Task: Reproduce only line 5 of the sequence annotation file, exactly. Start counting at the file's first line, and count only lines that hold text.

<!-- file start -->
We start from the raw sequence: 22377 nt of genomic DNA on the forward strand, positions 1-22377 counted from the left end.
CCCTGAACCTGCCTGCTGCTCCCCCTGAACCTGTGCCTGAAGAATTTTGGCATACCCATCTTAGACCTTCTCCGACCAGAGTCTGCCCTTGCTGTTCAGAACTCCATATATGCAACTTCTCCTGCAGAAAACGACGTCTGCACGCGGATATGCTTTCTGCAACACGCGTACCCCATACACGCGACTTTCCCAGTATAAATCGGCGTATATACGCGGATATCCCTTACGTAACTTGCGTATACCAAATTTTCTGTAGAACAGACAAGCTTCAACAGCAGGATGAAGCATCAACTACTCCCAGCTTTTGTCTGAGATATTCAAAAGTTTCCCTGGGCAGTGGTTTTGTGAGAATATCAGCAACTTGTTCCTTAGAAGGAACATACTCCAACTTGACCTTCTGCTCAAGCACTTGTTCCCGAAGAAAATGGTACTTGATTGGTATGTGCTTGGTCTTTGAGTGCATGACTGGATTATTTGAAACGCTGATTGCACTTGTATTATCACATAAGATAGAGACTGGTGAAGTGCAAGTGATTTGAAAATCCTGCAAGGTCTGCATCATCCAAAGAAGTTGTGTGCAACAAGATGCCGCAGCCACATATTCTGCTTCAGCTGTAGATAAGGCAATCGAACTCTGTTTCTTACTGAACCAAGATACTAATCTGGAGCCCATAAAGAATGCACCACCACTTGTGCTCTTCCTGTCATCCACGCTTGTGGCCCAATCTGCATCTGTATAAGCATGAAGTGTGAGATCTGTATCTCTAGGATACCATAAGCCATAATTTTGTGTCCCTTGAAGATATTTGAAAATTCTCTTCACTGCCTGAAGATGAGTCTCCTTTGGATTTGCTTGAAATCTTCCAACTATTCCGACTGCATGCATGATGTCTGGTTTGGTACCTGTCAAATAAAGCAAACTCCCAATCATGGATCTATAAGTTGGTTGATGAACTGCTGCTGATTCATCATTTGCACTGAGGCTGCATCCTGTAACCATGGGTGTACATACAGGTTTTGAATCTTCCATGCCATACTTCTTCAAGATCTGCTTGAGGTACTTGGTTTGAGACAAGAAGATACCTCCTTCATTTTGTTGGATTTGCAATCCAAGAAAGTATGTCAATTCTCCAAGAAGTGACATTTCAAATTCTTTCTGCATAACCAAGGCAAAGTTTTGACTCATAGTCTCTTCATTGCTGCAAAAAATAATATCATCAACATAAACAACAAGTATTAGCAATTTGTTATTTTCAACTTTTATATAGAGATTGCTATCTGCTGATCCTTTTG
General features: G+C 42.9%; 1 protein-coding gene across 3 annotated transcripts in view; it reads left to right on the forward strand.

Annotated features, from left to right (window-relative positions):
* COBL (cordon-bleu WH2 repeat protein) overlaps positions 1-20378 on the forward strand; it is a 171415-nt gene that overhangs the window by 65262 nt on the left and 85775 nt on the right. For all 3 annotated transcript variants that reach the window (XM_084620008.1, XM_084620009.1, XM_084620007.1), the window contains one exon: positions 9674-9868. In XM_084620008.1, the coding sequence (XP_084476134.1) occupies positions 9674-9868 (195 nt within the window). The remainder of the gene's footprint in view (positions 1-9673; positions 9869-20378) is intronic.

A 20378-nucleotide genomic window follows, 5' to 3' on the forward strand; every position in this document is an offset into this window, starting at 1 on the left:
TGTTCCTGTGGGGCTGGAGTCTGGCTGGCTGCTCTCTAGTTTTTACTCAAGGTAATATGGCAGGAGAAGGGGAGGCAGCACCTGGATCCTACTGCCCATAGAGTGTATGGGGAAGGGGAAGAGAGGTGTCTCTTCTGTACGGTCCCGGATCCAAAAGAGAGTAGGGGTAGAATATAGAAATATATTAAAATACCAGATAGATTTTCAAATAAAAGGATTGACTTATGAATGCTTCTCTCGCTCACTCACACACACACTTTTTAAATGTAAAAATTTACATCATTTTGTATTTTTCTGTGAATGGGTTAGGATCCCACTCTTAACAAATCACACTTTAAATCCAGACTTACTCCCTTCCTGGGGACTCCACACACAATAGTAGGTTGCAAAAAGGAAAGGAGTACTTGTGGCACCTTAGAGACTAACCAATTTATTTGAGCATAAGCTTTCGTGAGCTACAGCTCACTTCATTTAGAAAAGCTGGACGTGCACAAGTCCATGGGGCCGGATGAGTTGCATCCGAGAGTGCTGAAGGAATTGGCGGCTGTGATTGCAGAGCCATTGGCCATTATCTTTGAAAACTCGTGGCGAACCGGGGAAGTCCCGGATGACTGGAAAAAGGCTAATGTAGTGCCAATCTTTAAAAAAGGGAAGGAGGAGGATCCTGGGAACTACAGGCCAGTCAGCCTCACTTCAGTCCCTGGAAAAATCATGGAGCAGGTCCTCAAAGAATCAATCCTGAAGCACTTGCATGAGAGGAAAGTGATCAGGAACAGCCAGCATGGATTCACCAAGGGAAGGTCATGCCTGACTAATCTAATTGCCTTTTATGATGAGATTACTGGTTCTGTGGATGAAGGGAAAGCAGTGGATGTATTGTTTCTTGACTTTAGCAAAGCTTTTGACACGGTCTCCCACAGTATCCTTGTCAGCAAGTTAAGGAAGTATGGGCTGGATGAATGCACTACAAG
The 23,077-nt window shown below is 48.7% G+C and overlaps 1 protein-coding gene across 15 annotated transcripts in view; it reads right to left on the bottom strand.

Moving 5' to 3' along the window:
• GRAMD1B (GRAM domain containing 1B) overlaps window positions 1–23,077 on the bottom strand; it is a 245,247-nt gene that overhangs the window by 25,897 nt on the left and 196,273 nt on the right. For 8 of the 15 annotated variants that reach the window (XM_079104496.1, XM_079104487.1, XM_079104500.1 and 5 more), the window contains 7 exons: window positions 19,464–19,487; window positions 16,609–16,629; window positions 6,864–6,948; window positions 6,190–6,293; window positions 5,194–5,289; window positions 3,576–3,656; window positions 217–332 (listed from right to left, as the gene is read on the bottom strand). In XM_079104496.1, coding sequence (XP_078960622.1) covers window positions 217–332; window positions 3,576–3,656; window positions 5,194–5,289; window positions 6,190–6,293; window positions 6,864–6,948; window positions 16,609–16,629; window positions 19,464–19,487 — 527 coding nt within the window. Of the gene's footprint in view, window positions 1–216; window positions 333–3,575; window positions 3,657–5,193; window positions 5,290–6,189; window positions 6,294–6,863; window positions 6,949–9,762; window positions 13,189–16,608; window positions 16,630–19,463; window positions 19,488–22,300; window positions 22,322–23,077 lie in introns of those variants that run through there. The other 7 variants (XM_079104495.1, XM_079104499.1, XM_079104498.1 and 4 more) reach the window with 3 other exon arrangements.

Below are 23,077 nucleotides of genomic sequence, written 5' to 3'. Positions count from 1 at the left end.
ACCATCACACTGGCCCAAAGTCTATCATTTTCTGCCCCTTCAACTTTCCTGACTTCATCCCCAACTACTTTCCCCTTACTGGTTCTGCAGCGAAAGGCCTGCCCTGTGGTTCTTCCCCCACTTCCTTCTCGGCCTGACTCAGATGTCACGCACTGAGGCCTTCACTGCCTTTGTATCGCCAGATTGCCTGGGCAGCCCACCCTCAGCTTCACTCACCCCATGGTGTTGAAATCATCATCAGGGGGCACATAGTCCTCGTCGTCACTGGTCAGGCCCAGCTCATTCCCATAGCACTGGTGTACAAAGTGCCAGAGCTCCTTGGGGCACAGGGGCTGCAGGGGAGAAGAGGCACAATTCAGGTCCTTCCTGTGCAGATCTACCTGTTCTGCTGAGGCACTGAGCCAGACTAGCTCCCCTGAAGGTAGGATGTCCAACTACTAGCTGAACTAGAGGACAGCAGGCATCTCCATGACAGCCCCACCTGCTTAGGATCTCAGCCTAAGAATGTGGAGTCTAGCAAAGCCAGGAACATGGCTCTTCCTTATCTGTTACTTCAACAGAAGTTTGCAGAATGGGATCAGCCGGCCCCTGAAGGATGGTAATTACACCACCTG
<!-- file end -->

* COBL (cordon-bleu WH2 repeat protein) overlaps positions 1-20378 on the forward strand; it is a 171415-nt gene that overhangs the window by 65262 nt on the left and 85775 nt on the right. For all 3 annotated transcript variants that reach the window (XM_084620008.1, XM_084620009.1, XM_084620007.1), the window contains one exon: positions 9674-9868. In XM_084620008.1, the coding sequence (XP_084476134.1) occupies positions 9674-9868 (195 nt within the window). The remainder of the gene's footprint in view (positions 1-9673; positions 9869-20378) is intronic.